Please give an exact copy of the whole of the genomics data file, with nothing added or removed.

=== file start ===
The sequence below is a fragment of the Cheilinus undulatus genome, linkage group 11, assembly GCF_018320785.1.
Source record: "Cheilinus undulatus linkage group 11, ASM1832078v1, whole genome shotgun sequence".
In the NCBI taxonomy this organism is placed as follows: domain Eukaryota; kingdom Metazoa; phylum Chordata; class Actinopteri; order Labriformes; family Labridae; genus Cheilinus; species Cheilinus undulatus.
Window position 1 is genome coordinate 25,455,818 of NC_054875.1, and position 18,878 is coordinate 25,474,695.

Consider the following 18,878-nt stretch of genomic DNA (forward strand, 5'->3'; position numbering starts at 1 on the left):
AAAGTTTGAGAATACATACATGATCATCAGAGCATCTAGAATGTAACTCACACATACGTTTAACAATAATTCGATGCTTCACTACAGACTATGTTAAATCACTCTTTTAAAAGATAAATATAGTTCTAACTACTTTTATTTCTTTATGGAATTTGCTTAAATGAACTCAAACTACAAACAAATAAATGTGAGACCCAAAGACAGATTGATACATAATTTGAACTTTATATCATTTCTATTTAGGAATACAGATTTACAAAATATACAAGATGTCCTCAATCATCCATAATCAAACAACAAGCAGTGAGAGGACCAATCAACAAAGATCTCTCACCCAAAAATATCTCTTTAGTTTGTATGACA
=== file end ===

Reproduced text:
The sequence below is a fragment of the Cheilinus undulatus genome, linkage group 11, assembly GCF_018320785.1.
Source record: "Cheilinus undulatus linkage group 11, ASM1832078v1, whole genome shotgun sequence".
In the NCBI taxonomy this organism is placed as follows: domain Eukaryota; kingdom Metazoa; phylum Chordata; class Actinopteri; order Labriformes; family Labridae; genus Cheilinus; species Cheilinus undulatus.
Window position 1 is genome coordinate 25,455,818 of NC_054875.1, and position 18,878 is coordinate 25,474,695.

Consider the following 18,878-nt stretch of genomic DNA (forward strand, 5'->3'; position numbering starts at 1 on the left):
AAAGTTTGAGAATACATACATGATCATCAGAGCATCTAGAATGTAACTCACACATACGTTTAACAATAATTCGATGCTTCACTACAGACTATGTTAAATCACTCTTTTAAAAGATAAATATAGTTCTAACTACTTTTATTTCTTTATGGAATTTGCTTAAATGAACTCAAACTACAAACAAATAAATGTGAGACCCAAAGACAGATTGATACATAATTTGAACTTTATATCATTTCTATTTAGGAATACAGATTTACAAAATATACAAGATGTCCTCAATCATCCATAATCAAACAACAAGCAGTGAGAGGACCAATCAACAAAGATCTCTCACCCAAAAATATCTCTTTAGTTTGTATGACA